It's the time of year when the days are growing shorter, the nights are becoming longer, and Americans are spending more and more of their time indoors, participating in their favorite pleasure-inducing activity.      
    I am talking about stuffing ourselves silly with food, of course.       
    I'm going to go out on a limb here and assert that food is an important part of most peoples’ lives. The fact that food is a bit too important for many of us is fairly self-evident.
    As I approach the anniversary of yet another year on this planet, I’m deeply appreciative that my wife and I continue to consume the beef we have personally raised. It feels good to maintain my lifelong connection to our land, a connection made possible by our Jersey steers who eat the grass and grain that were grown on our farm.      
  Food is both cheap and plentiful in America. We squander our eats as if there were an unlimited supply, which certainly appears to be the case. People would be more physically fit and would have a deeper appreciation for their food if they had to endure a childhood like mine.      
  There were eight kids in our family, and Mom didn't work outside the home. We farmed two quarters of land, raised a few hogs, kept a few chickens and maintained a small dairy herd. We didn't buy much at the grocery store other than coffee, flour and sugar.       
    We accomplished this by putting in a large garden each spring and butchering a steer and a couple of hogs each fall. Mom made bread, cakes and cookies from scratch, often without so much as glancing at a recipe.      
    What we couldn't raise in our garden we bought in bulk when it was in season and canned it in jars. When I was a kid, fast food meant running down into the basement and sprinting back up the stairs with a couple of jars of preserves.      
    It seemed like the stone fruit – peaches, apricots, cherries and such – always came into season when the summer was at its hottest. We would buy these fruits in wooden boxes called lugs, a name I suspect came from the fact that they were just the right size for a kid to lug to the house from the car.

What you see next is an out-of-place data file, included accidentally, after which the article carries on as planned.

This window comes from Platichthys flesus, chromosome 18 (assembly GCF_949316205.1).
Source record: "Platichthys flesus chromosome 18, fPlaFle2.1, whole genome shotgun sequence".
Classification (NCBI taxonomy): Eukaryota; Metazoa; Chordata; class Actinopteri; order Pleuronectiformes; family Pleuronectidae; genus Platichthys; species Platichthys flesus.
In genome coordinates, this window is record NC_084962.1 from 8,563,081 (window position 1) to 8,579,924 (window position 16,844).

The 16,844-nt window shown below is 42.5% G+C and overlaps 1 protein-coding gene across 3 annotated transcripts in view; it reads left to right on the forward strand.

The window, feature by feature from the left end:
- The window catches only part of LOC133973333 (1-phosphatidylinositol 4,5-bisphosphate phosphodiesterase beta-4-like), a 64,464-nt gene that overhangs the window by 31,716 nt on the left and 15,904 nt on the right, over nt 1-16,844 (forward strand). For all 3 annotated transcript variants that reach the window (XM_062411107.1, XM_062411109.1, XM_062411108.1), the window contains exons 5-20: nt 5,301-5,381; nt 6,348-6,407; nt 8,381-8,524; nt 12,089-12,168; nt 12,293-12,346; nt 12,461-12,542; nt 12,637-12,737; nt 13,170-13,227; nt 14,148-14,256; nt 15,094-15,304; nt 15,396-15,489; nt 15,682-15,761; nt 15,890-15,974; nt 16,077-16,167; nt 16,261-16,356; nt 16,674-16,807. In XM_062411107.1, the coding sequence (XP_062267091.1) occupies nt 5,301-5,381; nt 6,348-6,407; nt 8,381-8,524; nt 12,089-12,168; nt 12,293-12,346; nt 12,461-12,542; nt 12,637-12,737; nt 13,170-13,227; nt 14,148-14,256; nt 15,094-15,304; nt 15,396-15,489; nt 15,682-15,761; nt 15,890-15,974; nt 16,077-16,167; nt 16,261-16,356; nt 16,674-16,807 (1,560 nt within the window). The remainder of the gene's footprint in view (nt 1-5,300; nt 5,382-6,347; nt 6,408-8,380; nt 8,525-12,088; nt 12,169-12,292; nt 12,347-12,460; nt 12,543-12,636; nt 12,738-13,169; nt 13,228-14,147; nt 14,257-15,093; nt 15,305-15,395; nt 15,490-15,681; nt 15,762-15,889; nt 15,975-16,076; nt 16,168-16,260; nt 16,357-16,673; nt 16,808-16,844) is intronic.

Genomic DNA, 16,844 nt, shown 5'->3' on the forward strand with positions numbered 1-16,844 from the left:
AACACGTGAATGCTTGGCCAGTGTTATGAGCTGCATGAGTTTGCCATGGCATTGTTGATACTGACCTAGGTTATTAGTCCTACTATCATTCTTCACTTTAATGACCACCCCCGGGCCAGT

The most scorching days at the end of summer would find Mom in the steaming kitchen, making sugar syrup, boiling jars and preparing the pears, peaches and cherries that would fill the scores of quarts that we kids would carefully carry down into the basement.      
    I recall one summer when a lug of sweet, juicy purple plums appeared in the pantry. They were so delicious that I found them irresistible. I must have snarfed down nearly a dozen plums before Mom caught me and informed me that I would pay for my gluttony.
    Mom was right. Boy was she ever.
    At some point during my early childhood, Dad purchased a single-row, horse-drawn potato planter. He hitched the steel-wheeled machine to our John Deere B and planted what seemed like a couple of acres of spuds. Our entire family spent summers hoeing those potatoes, and we kids were conscripted into digging them up in the fall. Nothing makes the humble potato taste so good as the knowledge that you watered it with your own sweat.      
    As we grew up, we learned that many of our schoolmates ate Wonder Bread and that their parents bought preserved fruit that came in steel cans. We began to beg our parents to buy Wonder Bread for us. We openly questioned the economics of raising one's own potatoes.      
    Only years later did I realize that the real wonder bread is the kind you watch rise as the yeast performs its wondrous magic. Only now do I realize that there was infinitely more value in those homegrown victuals than what could be measured in mere dollars and cents. Only now do I fully comprehend that those humble provisions did more than nourish our bodies; they nourished our sense of family and our souls.      
    Now if you'll excuse me, my wife and I have developed a sudden urge to enjoy the sweet potatoes that were recently harvested from our garden. And, I’ll grill some fresh Jersey burgers to go with them.   
    Jerry is a recovering dairy farmer from Volga, South Dakota. He and his wife, Julie, have two grown sons and live on the farm where Jerry’s great-grandfather homesteaded over 110 years ago. Jerry currently works full time for the Dairy Star as a staff writer and ad salesman. Feel free to email him at jerry.n@dairystar.com.